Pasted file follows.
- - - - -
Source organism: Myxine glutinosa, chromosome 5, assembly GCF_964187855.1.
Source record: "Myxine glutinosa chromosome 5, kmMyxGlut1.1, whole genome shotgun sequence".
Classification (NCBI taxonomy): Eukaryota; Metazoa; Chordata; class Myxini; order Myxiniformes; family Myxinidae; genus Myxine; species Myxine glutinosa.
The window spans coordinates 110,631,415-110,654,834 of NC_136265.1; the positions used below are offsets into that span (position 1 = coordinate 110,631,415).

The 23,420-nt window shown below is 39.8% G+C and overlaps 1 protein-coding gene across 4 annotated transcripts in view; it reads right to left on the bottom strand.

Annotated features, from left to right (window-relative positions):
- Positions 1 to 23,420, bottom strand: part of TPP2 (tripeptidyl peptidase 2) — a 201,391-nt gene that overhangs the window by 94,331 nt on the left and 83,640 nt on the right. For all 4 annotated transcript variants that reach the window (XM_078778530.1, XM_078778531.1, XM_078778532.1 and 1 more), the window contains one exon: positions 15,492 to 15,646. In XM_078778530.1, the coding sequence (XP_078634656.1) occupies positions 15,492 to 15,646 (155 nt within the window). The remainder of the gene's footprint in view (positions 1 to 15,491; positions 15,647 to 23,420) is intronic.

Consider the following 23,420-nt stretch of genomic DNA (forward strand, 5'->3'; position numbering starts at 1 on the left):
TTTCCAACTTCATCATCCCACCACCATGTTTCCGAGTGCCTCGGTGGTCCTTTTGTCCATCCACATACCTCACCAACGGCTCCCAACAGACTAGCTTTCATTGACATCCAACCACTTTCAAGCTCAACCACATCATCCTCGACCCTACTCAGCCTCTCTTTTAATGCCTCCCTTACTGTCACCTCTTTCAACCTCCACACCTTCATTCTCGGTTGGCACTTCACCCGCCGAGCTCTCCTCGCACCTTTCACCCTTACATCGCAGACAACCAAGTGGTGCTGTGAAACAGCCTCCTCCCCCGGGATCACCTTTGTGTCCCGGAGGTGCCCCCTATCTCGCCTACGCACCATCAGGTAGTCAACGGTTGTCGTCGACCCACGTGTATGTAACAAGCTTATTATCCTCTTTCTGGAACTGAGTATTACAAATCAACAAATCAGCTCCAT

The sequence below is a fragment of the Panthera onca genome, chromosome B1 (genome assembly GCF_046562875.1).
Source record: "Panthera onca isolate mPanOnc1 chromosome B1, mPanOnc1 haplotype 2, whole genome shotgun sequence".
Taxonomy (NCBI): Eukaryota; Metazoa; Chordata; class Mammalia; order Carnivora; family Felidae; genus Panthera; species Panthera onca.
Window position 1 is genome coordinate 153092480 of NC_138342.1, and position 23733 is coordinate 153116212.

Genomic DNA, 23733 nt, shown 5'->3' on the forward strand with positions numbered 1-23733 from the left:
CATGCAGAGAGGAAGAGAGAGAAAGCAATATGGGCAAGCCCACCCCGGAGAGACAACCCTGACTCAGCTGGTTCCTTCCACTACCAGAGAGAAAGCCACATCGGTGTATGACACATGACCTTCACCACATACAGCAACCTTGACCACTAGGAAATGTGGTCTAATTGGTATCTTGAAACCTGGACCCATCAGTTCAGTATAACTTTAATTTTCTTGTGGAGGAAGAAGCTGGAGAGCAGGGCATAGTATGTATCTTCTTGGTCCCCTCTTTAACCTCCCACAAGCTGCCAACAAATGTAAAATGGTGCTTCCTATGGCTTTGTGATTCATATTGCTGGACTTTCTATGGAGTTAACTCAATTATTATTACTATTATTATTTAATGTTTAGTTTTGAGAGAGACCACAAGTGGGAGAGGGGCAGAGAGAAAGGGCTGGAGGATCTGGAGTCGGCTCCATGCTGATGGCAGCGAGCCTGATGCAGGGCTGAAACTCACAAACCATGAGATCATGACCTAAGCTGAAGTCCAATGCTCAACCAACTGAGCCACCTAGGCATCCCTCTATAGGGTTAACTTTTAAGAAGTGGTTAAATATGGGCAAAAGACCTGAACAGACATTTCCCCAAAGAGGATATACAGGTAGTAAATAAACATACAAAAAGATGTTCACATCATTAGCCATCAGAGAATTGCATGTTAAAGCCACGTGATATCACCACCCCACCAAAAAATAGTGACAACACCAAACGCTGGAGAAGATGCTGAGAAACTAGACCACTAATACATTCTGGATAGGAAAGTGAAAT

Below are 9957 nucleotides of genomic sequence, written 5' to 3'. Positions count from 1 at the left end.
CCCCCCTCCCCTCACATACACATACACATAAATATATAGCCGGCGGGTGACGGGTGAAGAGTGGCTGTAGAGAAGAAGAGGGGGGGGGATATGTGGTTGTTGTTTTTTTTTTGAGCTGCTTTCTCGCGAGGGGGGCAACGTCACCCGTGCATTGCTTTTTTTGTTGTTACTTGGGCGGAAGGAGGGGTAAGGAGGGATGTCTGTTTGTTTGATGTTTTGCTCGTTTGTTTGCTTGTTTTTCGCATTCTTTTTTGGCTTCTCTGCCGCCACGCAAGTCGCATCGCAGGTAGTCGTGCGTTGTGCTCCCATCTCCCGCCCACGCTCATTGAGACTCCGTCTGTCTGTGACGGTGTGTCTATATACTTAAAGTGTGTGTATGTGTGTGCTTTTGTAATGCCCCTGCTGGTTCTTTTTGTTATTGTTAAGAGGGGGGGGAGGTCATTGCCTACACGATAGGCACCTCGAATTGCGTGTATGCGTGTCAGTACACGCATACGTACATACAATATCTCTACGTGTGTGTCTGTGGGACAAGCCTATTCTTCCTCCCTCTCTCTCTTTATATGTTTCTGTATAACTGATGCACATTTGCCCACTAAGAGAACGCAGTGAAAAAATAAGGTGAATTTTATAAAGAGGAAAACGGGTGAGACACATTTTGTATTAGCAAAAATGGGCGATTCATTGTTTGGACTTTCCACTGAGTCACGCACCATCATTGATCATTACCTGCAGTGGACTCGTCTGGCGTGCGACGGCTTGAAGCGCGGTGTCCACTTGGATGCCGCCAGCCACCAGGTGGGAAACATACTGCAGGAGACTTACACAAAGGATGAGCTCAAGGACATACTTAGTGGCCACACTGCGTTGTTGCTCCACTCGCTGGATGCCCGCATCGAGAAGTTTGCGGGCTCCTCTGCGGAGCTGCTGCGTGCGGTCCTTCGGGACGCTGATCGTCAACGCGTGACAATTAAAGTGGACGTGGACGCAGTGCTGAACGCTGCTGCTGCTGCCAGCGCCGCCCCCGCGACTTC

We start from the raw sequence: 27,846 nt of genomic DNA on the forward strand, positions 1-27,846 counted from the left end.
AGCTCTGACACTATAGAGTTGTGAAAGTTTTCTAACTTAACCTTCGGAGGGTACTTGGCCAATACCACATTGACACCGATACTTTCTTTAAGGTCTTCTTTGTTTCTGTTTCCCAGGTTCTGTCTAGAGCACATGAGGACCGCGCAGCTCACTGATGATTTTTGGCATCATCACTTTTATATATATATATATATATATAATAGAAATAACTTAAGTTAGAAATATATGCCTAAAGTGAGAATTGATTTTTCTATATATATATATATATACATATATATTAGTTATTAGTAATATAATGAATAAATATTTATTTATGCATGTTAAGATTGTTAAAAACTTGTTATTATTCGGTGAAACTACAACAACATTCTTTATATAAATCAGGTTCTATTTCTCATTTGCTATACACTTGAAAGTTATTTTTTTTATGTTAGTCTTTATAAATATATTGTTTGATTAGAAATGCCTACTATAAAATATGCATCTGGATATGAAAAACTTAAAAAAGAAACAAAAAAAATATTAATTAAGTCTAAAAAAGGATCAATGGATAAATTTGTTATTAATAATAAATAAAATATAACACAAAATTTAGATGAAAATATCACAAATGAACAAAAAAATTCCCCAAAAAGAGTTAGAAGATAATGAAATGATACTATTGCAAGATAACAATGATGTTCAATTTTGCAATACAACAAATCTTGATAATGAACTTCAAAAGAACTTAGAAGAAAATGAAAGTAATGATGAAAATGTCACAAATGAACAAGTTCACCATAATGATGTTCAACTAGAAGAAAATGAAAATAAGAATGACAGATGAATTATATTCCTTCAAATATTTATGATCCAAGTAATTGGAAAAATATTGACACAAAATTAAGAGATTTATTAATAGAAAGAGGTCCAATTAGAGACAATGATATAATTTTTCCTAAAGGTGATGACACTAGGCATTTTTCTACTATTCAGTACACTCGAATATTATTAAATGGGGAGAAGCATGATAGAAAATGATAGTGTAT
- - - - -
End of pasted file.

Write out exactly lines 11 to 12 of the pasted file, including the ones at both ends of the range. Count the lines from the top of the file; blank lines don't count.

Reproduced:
Source record: "Panthera onca isolate mPanOnc1 chromosome B1, mPanOnc1 haplotype 2, whole genome shotgun sequence".
Taxonomy (NCBI): Eukaryota; Metazoa; Chordata; class Mammalia; order Carnivora; family Felidae; genus Panthera; species Panthera onca.